California Significant New Alternatives Policy (SNAP)
The California Global Warming Solutions Act of 2006 (AB 32) creates a comprehensive, multi-year program to reduce greenhouse gas (GHG) emissions in California. California Senate Bill (SB) 32 of 2016 requires a 40 percent reduction in GHG emissions below 1990 levels by 2030. Taking action on short-lived climate pollutant (SLCP) is an important part of achieving California's climate goals. SB 1383 requires a 40 percent reduction of hydrofluorocarbon (HFC) emissions below 2013 levels by 2030.
HFCs are synthetic gases that are used in a variety of applications including refrigeration, air-conditioning, foam blowing, solvents, aerosols, and fire suppression. HFCs are SLCPs, which are powerful GHGs that remain in the atmosphere for a much shorter period of time than longer-lived climate pollutants, such as CO2, but are more potent when measured in terms of global warming potential (GWP) which can be hundreds, to thousands of times greater than CO2.
CARB was relying on United States Environmental Protection Agency (U.S. EPA) Significant New Alternatives Policy (SNAP) Rules to meet a large portion of HFC emission reductions required by SB 1383. However, On August 8, 2017, in Mexichem Fluor. v. U.S. EPA, the D.C. District Circuit Court significantly limited the U.S. EPA ability to regulate high-GWP HFCs under the federal SNAP Program Rules.
In 2018, California took action and backstopped key federal SNAP prohibitions by adopting a new CARB HFC regulation and through new legislation, the California Cooling Act (SB 1013). Both the CARB HFC Regulation and SB 1013 took effect January 1, 2019. The regulation and the Senate Bill are referred to together as California SNAP, and cover all the end-use specific HFC prohibitions covered by U.S. EPA SNAP Rules 20 and 21, with the exception of Mobile Vehicle Air Conditioning (MVAC).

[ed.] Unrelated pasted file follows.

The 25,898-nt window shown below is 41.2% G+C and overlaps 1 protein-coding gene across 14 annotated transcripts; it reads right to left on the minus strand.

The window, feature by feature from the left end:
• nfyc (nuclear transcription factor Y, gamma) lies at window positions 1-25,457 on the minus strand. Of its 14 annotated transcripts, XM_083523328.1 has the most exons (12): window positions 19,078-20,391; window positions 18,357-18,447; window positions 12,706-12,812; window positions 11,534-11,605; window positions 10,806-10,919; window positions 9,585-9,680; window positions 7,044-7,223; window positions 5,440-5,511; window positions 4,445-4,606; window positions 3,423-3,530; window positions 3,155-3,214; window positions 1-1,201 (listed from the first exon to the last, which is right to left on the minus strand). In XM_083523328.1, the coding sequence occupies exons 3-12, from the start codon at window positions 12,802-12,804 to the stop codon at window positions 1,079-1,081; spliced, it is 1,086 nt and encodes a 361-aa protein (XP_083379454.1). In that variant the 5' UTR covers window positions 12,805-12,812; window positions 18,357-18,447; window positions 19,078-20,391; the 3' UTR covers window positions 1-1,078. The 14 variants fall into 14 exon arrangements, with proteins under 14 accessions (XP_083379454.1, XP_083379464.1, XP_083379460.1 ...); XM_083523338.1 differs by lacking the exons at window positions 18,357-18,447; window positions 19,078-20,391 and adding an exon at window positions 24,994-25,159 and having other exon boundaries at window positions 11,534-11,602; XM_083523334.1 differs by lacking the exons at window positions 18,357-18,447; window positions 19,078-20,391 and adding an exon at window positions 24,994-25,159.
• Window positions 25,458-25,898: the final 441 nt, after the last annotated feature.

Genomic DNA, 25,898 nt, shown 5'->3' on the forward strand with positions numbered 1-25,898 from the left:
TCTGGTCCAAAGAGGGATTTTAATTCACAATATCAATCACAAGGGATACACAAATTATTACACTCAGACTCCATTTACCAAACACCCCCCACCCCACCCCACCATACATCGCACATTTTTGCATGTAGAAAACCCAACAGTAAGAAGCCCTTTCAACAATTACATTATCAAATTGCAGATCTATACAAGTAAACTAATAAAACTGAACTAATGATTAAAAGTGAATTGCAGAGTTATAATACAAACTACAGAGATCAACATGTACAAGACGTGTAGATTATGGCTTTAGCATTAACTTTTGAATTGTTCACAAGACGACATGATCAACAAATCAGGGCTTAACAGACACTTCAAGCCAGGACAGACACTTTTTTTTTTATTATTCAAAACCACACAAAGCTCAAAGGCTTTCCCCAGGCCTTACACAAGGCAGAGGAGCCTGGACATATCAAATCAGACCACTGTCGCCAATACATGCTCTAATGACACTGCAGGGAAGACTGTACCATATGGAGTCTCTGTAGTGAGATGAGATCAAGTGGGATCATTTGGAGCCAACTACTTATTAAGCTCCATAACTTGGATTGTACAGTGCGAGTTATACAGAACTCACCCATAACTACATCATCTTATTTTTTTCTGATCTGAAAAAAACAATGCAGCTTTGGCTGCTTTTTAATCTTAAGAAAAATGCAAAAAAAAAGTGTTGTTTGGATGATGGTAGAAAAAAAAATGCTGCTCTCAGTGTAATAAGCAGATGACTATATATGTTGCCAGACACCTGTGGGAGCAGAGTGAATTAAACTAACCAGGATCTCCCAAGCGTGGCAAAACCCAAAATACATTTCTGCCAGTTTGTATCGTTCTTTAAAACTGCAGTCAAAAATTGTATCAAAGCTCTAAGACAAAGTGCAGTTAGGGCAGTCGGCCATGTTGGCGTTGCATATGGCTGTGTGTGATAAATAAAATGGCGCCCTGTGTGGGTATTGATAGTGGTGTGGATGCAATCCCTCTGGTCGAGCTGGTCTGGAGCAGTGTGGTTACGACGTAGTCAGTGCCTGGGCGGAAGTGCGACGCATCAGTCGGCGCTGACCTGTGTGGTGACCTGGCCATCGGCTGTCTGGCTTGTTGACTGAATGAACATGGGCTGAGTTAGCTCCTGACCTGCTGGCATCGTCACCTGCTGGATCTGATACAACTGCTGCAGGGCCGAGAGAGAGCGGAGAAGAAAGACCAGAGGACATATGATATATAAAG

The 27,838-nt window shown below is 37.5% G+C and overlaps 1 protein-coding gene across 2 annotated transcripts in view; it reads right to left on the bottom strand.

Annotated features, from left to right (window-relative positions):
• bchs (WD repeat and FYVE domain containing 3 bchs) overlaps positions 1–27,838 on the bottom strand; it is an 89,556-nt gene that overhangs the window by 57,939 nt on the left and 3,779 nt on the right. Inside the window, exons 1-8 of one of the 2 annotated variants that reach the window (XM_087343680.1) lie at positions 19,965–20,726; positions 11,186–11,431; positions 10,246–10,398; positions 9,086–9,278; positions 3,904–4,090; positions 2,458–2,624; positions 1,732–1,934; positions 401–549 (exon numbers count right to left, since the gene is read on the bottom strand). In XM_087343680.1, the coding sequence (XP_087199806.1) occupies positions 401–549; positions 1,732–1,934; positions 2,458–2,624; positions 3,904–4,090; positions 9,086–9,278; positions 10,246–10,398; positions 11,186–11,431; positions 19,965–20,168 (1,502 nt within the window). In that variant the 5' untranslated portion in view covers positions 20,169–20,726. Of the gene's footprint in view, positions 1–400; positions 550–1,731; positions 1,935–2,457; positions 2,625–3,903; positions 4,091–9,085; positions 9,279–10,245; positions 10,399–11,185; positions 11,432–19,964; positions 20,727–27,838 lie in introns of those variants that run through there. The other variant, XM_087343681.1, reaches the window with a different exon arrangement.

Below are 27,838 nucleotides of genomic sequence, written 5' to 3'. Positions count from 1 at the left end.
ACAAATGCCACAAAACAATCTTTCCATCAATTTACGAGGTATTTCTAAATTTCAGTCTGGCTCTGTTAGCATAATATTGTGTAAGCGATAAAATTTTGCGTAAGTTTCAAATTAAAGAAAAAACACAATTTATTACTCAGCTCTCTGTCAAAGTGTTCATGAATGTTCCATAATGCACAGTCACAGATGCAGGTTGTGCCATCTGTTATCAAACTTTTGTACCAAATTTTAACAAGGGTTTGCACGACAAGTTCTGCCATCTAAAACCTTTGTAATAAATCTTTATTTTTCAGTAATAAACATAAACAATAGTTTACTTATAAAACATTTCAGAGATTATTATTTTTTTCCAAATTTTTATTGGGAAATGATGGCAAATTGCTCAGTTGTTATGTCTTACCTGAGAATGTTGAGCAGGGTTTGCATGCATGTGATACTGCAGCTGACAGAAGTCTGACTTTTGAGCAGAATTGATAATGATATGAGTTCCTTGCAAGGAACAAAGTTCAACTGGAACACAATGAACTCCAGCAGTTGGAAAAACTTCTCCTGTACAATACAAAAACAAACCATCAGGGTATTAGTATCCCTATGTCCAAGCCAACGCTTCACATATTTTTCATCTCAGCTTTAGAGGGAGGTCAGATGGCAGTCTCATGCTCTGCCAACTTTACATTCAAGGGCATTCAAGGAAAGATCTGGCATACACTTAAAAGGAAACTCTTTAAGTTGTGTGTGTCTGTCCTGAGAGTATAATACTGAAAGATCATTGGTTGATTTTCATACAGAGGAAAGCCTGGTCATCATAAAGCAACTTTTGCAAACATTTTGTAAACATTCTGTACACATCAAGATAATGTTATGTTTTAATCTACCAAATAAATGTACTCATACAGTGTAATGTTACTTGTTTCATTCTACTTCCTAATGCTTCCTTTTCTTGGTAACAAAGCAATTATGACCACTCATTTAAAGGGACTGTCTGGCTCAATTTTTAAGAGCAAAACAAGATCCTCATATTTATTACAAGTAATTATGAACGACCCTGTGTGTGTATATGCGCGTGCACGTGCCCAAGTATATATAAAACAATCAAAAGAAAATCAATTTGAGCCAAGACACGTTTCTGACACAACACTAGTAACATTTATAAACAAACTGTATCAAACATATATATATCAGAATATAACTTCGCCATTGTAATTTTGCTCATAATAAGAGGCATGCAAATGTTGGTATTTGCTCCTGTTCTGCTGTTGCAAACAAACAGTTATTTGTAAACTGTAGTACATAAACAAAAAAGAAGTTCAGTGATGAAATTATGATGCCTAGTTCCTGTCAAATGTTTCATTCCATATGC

In 2020, CARB amended the 2018 HFC regulation to adopt GWP limits for new refrigeration and air conditioning equipment, which ensures that industry not only shifts away from the highest GWP refrigerants, but swiftly transitions to technologies with the lowest GWP that are technologically and commercially feasible. The amendments also require retail food companies owning existing systems containing more than 50 pounds of refrigerant in retail food facilities to achieve company-wide HFC reductions – either through a reduction in their company-wide weighted-average GWP or in the alternative, reduce their Greenhouse Gas Emission Potential.
The amendments also establish the “Refrigerant Recovery, Reclaim, and Reuse Requirements,” or R4 Program. The R4 Program requires AC and VRF manufacturers to use a specified minimum amount of reclaimed refrigerant in new equipment or in the servicing of existing equipment. All of the amendments can found in the regulation text. The regulation does not cover HFC uses in, and emissions from, motor vehicle air conditioning (MVAC) systems. Please see CARB’s Clean Cars Standards and Low-Emission Vehicle (LEV) III regulation for more information on MVAC regulations.